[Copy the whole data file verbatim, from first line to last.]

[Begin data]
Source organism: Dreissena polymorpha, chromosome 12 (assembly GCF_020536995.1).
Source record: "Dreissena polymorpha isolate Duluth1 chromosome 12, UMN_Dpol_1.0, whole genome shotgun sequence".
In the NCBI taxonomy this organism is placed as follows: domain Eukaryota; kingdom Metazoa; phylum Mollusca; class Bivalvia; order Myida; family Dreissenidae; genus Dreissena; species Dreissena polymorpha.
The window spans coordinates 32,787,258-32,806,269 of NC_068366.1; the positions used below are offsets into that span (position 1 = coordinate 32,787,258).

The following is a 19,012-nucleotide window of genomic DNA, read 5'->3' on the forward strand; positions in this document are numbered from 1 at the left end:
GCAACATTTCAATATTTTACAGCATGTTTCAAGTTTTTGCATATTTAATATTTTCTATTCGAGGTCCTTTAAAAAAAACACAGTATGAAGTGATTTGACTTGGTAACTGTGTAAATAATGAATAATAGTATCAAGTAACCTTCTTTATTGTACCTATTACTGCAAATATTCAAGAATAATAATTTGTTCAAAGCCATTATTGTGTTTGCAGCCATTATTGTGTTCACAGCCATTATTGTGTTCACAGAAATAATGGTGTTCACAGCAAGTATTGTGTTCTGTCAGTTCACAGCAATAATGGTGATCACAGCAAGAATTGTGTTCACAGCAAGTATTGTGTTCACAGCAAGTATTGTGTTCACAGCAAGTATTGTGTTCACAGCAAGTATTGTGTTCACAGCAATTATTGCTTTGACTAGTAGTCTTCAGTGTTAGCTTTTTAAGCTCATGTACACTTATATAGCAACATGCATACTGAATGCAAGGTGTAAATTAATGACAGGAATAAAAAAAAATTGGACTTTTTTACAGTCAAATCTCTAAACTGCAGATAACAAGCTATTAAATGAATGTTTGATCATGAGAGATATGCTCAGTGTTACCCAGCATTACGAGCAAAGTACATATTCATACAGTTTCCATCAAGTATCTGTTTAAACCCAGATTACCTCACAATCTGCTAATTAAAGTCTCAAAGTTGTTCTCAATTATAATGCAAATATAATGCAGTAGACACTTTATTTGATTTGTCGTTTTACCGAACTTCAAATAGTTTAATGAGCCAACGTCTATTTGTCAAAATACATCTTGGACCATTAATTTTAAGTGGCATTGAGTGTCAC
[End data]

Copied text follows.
Source organism: Dreissena polymorpha, chromosome 12 (assembly GCF_020536995.1).
Source record: "Dreissena polymorpha isolate Duluth1 chromosome 12, UMN_Dpol_1.0, whole genome shotgun sequence".
In the NCBI taxonomy this organism is placed as follows: domain Eukaryota; kingdom Metazoa; phylum Mollusca; class Bivalvia; order Myida; family Dreissenidae; genus Dreissena; species Dreissena polymorpha.
The window spans coordinates 32,787,258-32,806,269 of NC_068366.1; the positions used below are offsets into that span (position 1 = coordinate 32,787,258).

The following is a 19,012-nucleotide window of genomic DNA, read 5'->3' on the forward strand; positions in this document are numbered from 1 at the left end:
GCAACATTTCAATATTTTACAGCATGTTTCAAGTTTTTGCATATTTAATATTTTCTATTCGAGGTCCTTTAAAAAAAACACAGTATGAAGTGATTTGACTTGGTAACTGTGTAAATAATGAATAATAGTATCAAGTAACCTTCTTTATTGTACCTATTACTGCAAATATTCAAGAATAATAATTTGTTCAAAGCCATTATTGTGTTTGCAGCCATTATTGTGTTCACAGCCATTATTGTGTTCACAGAAATAATGGTGTTCACAGCAAGTATTGTGTTCTGTCAGTTCACAGCAATAATGGTGATCACAGCAAGAATTGTGTTCACAGCAAGTATTGTGTTCACAGCAAGTATTGTGTTCACAGCAAGTATTGTGTTCACAGCAAGTATTGTGTTCACAGCAATTATTGCTTTGACTAGTAGTCTTCAGTGTTAGCTTTTTAAGCTCATGTACACTTATATAGCAACATGCATACTGAATGCAAGGTGTAAATTAATGACAGGAATAAAAAAAAATTGGACTTTTTTACAGTCAAATCTCTAAACTGCAGATAACAAGCTATTAAATGAATGTTTGATCATGAGAGATATGCTCAGTGTTACCCAGCATTACGAGCAAAGTACATATTCATACAGTTTCCATCAAGTATCTGTTTAAACCCAGATTACCTCACAATCTGCTAATTAAAGTCTCAAAGTTGTTCTCAATTATAATGCAAATATAATGCAGTAGACACTTTATTTGATTTGTCGTTTTACCGAACTTCAAATAGTTTAATGAGCCAACGTCTATTTGTCAAAATACATCTTGGACCATTAATTTTAAGTGGCATTGAGTGTCAC